In „professional“ organizations, bean counting (i.e. bookkeeping, financial accounting, measuring costs, etc.) is one of the most important activities. Important in terms of how much C-level* attention it receives, and the power it has to stop investment ideas, to cut into development projects, and to lay off people. The history of this importance can be traced back to e.g. 1511, when the Fugger conglomerate asked its accountants for balance sheets; or to Karl the Great, who demanded an annual report including a list of assets in the year 795; or even further back to the Sumerian, who had “books” accounting for bread and beer around 3500 B.C.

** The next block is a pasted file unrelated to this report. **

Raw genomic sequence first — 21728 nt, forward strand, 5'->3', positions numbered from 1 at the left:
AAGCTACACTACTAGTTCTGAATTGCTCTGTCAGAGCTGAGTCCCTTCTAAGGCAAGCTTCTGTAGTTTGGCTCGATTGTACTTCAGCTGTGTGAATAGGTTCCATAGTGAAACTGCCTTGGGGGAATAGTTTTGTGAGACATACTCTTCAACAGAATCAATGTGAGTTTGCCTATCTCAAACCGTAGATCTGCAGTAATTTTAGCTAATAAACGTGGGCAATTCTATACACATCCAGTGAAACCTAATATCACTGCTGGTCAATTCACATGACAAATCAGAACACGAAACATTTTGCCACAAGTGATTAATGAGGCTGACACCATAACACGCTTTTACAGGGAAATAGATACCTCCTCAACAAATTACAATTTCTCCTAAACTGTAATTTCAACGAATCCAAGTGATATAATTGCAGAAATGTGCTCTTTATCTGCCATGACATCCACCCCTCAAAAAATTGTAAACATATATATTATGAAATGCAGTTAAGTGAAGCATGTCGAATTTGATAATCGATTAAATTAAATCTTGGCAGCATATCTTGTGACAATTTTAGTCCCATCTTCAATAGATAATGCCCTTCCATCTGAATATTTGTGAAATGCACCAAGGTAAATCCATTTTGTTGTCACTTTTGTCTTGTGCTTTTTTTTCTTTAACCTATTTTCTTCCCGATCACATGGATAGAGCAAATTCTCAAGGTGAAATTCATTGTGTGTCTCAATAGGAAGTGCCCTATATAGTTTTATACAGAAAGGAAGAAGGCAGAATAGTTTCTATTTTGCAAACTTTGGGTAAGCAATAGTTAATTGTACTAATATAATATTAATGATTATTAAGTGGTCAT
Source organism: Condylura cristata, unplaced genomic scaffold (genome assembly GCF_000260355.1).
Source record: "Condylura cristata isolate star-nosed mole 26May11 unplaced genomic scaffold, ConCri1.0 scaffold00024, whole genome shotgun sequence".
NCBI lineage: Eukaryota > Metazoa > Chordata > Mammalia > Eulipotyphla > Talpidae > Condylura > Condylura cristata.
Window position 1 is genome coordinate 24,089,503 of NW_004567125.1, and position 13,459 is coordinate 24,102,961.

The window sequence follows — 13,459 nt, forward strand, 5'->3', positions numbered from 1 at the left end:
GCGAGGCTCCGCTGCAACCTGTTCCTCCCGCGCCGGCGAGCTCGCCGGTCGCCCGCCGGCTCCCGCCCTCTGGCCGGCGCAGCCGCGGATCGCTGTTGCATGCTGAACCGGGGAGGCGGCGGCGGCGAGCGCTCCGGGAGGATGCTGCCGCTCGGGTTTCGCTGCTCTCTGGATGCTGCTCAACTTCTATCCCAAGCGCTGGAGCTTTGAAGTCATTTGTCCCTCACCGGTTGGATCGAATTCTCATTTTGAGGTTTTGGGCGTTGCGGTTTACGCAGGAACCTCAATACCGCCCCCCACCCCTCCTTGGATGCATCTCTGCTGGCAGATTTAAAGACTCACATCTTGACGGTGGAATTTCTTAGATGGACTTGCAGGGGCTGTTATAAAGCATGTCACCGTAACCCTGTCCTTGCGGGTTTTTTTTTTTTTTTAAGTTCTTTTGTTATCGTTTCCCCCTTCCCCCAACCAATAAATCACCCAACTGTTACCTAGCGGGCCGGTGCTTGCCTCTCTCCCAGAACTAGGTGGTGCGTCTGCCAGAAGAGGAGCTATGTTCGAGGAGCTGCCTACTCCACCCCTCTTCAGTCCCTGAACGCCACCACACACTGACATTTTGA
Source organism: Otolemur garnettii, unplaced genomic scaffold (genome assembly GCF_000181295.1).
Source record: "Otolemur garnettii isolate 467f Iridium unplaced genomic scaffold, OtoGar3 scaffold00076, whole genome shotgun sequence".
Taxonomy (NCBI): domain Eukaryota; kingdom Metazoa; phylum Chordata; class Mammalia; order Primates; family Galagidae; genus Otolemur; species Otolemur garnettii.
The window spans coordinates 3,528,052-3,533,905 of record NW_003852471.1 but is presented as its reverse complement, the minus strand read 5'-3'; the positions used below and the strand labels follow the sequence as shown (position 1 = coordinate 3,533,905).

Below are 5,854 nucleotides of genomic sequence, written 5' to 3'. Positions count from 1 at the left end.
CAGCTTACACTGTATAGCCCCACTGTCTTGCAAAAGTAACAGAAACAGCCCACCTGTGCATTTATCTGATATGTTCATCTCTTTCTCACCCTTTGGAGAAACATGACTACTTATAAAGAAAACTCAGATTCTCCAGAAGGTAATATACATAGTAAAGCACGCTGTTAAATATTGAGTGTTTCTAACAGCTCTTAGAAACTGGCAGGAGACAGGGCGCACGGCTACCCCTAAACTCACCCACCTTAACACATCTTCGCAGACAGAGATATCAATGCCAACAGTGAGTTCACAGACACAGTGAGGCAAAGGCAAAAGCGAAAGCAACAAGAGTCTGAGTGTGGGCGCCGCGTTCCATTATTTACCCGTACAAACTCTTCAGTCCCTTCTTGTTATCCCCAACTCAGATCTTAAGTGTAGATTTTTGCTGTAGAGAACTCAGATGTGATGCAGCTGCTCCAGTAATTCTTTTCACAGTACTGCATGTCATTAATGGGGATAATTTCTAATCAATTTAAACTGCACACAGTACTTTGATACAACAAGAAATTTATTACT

Bean counting seems therefore to be applied broadly and since ages and, despite its sometimes negative reputation, was and remains very successful. Why so? I think that this success is rooted in the fact that having solid information about how the beans grow today is one of the necessary preconditions to grow more beans in the future. Therefore having solid, reliable information which in professional organizations oftentimes relates to financial information - is a prerequisite for making decisions. What’s more, I think that the true value of financial accounting is its ability for labeling every activity with a price, therewith offering a single-dimension comparison of ‘facts’. In turn, this simplifies decision-making by to an assessment of activities and ideas regarding their financial effectiveness and efficiency (i.e. more profit, more equity). Obviously, sufficient revenue, positive profits and accumulation of equity are not per se negative – I think everyone who has worked for a company in financial problems or has been laid off would agree. However, a growing number of people also agree that even though focusing on the financial aspects as representative of the economical dimension might be effective, such a one-dimensional approach falls short of assessing complexities of certain decisions. So they demand for sustainability-oriented decisions, which extend the financial, i.e. economical dimension, by including the social and environmental dimensions. And only if all three dimensions are considered in a decision process can sustainable organizations, projects and societies arise. In this, bean counting can serve as example of how important solid information is for making decisions. But the scope of future decision processes should move beyond the scope of traditional bean counting and include social and environmental information in addition to the economic information.